By forcing the Austrians to deploy vast forces against him at Genoa, Masséna made it possible for Bonaparte to cross Great St Bernard Pass , surprise the Austrians, and ultimately defeat General Michael von Melas 's Austrian army at Marengo before sufficient reinforcements could be transferred from the siege site. Less than three weeks after the evacuation, Bonaparte wrote to Masséna, "I am not able to give you a greater mark of the confidence I have in you than by giving you command of the first army of the Republic ." Even the Austrians recognized the significance of Masséna's defense; the Austrian chief of staff declared firmly, "You won the battle, not in front of Alessandria but in front of Genoa." Masséna was made commander of the French forces in Italy, though he was later dismissed by Napoleon.
Masséna's sabre, on display at the musée d'Art et d'Histoire de Neuchâtel
Not until 1804 did Masséna regain Napoleon's trust. That year he was
promoted to the rank of
Marshal of France in May. He led an
independent army that captured
In 1808 Masséna was accidentally shot during a hunting expedition
with the imperial suite, it is unclear as to whether he was shot by
It wasn't until 1809 that he was in active service, this time against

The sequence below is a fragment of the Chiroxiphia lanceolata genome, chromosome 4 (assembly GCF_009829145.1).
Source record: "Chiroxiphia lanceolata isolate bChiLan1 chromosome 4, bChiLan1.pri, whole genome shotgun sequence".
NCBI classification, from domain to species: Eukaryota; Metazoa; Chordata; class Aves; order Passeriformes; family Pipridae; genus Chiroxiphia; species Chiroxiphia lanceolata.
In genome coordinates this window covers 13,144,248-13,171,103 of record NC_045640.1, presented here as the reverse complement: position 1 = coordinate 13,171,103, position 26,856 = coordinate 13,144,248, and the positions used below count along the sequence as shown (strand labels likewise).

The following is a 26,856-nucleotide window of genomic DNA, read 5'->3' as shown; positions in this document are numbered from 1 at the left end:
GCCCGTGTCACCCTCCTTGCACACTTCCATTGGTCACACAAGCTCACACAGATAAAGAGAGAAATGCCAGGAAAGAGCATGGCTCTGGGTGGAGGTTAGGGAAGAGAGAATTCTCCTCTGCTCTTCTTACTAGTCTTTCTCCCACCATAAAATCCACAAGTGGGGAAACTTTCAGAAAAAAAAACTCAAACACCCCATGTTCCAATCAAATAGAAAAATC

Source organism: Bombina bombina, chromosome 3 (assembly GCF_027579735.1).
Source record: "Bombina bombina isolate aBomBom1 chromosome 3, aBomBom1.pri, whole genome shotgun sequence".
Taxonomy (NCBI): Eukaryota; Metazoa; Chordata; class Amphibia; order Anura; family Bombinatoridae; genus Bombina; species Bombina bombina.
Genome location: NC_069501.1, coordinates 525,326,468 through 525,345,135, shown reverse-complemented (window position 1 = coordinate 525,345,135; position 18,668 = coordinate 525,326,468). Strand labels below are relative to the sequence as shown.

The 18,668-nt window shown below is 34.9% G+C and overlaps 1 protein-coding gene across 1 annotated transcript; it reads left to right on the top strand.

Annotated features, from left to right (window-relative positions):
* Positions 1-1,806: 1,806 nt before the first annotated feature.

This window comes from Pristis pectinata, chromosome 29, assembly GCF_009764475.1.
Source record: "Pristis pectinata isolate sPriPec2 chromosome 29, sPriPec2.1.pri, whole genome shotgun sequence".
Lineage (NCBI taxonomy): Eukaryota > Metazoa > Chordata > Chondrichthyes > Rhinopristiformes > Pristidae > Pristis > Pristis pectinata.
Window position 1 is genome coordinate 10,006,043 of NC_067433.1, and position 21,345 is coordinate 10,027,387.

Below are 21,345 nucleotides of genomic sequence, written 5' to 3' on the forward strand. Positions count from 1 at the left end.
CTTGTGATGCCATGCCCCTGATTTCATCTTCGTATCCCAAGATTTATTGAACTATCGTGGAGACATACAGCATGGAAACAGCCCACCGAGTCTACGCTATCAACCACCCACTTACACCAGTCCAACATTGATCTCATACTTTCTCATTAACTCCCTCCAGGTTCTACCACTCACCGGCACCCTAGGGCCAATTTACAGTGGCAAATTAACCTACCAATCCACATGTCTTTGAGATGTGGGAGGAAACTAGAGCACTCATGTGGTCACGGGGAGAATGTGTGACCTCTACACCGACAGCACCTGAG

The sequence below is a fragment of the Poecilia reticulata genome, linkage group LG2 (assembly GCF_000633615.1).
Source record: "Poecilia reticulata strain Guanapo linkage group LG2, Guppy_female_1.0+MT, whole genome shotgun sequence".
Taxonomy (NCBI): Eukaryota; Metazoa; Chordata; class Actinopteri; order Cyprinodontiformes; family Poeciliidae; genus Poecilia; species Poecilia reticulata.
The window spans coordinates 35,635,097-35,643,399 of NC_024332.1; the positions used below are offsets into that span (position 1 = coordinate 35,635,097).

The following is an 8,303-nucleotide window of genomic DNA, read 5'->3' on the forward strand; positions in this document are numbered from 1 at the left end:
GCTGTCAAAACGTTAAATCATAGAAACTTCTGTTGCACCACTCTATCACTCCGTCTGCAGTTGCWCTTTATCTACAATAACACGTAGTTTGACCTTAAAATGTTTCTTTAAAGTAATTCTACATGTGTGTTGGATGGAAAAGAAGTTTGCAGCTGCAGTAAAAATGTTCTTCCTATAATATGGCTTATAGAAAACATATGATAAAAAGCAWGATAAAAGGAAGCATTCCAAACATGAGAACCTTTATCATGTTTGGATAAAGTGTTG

the forces of the
Fifth Coalition . At the beginning of the campaign,
he led the IV Corps at the battles of Eckmühl and Ebersberg . Later
in the war, when
Peninsular War ,
Masséna retained his command after the restoration of
Masséna's wife stayed at their home in
The village of Massena in New York was settled by French lumbermen in the early 19th century and named in Masséna's honor. Massena, Iowa , also in the United States and in turn named for the community in New York, honors Masséna with a portrait of him in its Centennial Park. His birthplace, Nice, is the location of Place Massena , also named after him.
* ^ A B Donald D. Horward, ed., trans, annotated, The French Campaign in Portugal, An Account by Jean Jacques Pelet, 1810-1811 (Minneapolis, MN, 1973), 501. * ^ General Michel Franceschi (Ret.), Austerlitz (Montreal: International Napoleonic Society, 2005), 20. * ^ A B "INS Scholarship 1997: André Masséna, Prince D\'Essling, in the Age of Revolution". Napoleon-series.org. Retrieved 2013-03-16. * ^ Rewbell to Masséna, 14 February 1797, Koch, Mémories de Masséna I, lxxxix. * ^ Marshall-Cornwall, Massena, 72-74. * ^ Édouard Gachot, Histoire militaire de Masséna, La Campagne d'Helvétie (1799) (Paris, 1904), 182-473. * ^ Masséna to Ott, 2 June 1800, Gachot, Le Siège de Gênes, 241. * ^ Bonaparte to Masséna, 25 June 1800, Correspondance de Napoléon Ier, No. 4951, VI, 489-90. * ^ James Marshall-Cornwall, Marshal Massena, 115. * ^ Napoleon's Peninsular Marshals: A Reassessment. Richard Humble, 1972. * ^ Monuments and Memorials of the Napoleonic Era. Honoré Charles Reille
* Chandler, David (editor) (1987). Napoleon's Marshals. London: Macmillan Publishing Company. ISBN 0-297-79124-9 . CS1 maint: Extra text: authors list (link ) * Chandler, David (1966). The Campaigns of Napoleon. New York: Macmillan. * Smith, Digby (1998). The Napoleonic Wars Data Book. London: Greenhill. ISBN 1-85367-276-9 .
* Heraldry.prg - Napoleonic heraldry * André Masséna,